It was actually a fun gimmick, and one that I hope Nintendo returns to in one way or another (why not make it a power-up in a future game since a full-on sequel seems unlikely?). It also had a great sense of control and wonderful bonus stages where Mario lost the F.L.U.D.D. and had to rely on old school platforming. But Sunshine had two key drawbacks that prevent it from placing higher on the list.
The first is that it is unquestionably the buggiest of the 3D Mario games. Mario games are usually polished to the point that you’d have to actively search for bugs and glitches to find them, but in Sunshine you may inadvertently run into a bug or two at a surprising frequency. It’s never flat-out broken, but you expect better from Mario.
The other drawback – and this may just be a personal gripe – is that the game’s setting, Isle Delfino, feels pretty repetitious after a while. I respect Nintendo for making the game’s levels part of a connected place, but between the hub town, beaches, small villages, and more beaches, the world of Isle Delfino, pretty as it may be, feels relatively bland. It lacks the series’ sense of surrealism, and feels far too set in a singular motif.
Super Mario Sunshine isn’t perfect then. But it still is a game that can be reflected on with respect for tackling the series in a different way. If Nintendo could expand on Sunshine’s ideas in a new game or clean up the original in a remake, it’s certainly an adventure worthy of a revisit.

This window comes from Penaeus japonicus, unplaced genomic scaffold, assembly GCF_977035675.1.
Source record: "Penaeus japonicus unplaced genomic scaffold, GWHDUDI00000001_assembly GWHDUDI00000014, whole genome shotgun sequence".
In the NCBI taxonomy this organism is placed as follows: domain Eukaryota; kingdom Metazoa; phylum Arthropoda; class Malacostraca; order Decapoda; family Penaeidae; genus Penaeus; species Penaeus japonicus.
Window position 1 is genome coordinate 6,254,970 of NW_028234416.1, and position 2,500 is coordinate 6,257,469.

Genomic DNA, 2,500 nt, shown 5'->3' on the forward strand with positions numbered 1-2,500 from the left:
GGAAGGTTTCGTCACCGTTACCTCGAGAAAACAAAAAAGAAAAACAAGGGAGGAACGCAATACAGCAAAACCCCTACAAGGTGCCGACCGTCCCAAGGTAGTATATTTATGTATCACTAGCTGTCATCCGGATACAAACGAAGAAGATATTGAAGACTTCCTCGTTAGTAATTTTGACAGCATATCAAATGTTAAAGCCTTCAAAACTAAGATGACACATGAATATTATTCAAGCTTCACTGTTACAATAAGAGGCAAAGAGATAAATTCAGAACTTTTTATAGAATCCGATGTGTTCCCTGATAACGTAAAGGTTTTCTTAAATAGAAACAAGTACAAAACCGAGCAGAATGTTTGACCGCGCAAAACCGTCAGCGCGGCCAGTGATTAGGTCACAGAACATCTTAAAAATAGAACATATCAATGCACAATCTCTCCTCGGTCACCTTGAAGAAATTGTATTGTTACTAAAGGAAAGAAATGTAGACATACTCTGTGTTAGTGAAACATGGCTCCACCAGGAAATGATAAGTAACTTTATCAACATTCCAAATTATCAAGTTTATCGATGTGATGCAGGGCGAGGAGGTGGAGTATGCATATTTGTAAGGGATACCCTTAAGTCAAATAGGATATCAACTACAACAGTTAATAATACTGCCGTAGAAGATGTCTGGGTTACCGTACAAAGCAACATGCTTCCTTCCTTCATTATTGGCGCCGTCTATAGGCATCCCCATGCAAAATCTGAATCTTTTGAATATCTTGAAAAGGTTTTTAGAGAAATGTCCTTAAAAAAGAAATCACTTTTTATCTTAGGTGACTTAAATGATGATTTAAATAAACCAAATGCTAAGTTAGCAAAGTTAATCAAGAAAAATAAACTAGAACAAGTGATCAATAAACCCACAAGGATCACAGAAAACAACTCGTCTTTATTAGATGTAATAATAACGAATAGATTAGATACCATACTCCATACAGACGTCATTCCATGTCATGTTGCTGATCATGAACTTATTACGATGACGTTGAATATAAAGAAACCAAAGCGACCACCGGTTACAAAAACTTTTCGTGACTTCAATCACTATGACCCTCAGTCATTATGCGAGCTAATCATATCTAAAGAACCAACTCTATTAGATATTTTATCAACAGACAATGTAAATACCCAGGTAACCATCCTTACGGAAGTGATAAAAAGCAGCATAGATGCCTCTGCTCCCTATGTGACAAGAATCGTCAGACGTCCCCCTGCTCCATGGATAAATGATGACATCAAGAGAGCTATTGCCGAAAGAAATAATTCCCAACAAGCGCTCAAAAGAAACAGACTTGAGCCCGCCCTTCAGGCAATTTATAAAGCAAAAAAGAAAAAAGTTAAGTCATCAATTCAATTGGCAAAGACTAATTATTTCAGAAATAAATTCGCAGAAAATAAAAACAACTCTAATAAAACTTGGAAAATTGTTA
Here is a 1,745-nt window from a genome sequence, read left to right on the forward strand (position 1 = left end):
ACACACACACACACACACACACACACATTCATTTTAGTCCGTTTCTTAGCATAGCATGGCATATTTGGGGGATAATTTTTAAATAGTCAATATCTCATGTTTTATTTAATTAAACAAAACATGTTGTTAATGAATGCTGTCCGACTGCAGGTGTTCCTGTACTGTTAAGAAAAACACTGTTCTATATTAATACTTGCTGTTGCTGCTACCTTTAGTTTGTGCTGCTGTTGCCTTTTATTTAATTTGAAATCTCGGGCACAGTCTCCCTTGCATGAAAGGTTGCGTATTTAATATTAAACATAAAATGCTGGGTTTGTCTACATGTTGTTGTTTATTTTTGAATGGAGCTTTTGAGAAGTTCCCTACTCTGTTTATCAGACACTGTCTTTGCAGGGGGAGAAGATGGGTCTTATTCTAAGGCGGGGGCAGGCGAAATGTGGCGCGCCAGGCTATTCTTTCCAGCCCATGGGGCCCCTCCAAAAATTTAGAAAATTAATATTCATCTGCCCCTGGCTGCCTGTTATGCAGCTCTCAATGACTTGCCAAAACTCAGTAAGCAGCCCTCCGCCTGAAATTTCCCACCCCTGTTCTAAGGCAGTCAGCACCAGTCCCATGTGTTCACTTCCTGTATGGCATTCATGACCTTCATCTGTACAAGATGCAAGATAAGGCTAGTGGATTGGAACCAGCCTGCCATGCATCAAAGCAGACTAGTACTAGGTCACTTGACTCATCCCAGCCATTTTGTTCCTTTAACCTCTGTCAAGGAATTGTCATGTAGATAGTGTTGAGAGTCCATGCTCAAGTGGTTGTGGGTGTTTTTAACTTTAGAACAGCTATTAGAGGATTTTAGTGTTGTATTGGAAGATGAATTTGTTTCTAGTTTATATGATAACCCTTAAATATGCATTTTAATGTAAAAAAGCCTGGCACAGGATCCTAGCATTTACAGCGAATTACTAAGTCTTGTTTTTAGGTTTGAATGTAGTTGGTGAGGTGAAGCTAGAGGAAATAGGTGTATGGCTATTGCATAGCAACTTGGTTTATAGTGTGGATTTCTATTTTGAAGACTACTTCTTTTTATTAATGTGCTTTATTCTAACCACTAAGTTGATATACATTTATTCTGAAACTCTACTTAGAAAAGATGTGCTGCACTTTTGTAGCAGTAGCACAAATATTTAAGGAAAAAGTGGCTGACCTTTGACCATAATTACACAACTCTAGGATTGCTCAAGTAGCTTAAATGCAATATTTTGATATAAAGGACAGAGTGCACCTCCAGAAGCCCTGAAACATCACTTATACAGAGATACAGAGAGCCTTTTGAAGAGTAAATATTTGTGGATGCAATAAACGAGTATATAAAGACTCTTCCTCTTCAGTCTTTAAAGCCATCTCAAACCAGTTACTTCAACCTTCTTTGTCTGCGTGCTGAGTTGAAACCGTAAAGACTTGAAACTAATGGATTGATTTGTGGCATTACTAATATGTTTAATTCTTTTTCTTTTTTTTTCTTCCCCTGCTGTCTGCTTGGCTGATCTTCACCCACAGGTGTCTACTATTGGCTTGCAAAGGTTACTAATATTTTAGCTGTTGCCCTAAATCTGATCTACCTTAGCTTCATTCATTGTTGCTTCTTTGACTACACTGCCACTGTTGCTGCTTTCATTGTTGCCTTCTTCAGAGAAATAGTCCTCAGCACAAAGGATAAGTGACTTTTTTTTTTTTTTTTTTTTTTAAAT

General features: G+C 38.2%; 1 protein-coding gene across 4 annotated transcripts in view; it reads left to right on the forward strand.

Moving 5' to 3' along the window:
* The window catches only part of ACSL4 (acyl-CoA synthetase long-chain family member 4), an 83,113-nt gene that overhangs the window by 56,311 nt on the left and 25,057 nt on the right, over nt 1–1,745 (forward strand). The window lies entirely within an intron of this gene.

4: Super Mario 3D World
Platform: Wii U
Super Mario 3D Land set out to merge the feeling of 2D Mario games into the world of 3D Mario. It did a pretty good job at it, but it was its quasi-sequel, Super Mario 3D World, that really nailed it.
3D World retains a similar gameplay setup as its predecessor, with linear, more compact levels that still utilize 3D space. But it’s a lot more creative and inspired than 3D Land, with some of the most ingenious level designs in the series, great new power-ups, and some of the most chaotic local multiplayer ever.
Taking a cue from New Super Mario Bros. Wii, Super Mario 3D World added multiplayer into the 3D Mario formula for up to four players. Players could play as not only Mario, Luigi and Toad, but also a no-longer kidnapped Princess Peach, who returned to the role of a playable character in a platformer for the first time since Super Mario Bros. 2. You could additionally unlock Rosalina as a fifth character, whose spin attack is so useful players will argue amongst one another over who gets to play as her.
What’s great about 3D World is that it truly does feel like the great 2D Mario games of the past for a new generation. I felt this game gave a closer feeling to Super Mario Bros. 3 or World than any of the New Super Mario Bros. games ever did.
It’s just a shame that 3D World is already becoming something of an underrated gem. It may lack the newness of a Galaxy, but it’s still an amazing game. I suppose the downside to having a resume as lofty as Mario’s is that if you fail to live up to your best you tend to go underappreciated. I’d say it deserves mention alongside any of the great games of the modern console generation. If it weren’t for Ni No Kuni, I might even say it was my Game of 2013
Super Mario 3D World doesn’t quite feel like the next step in Mario’s evolution (something that the next Mario adventure can hopefully pull off), but it is a perfect marriage of the old and new.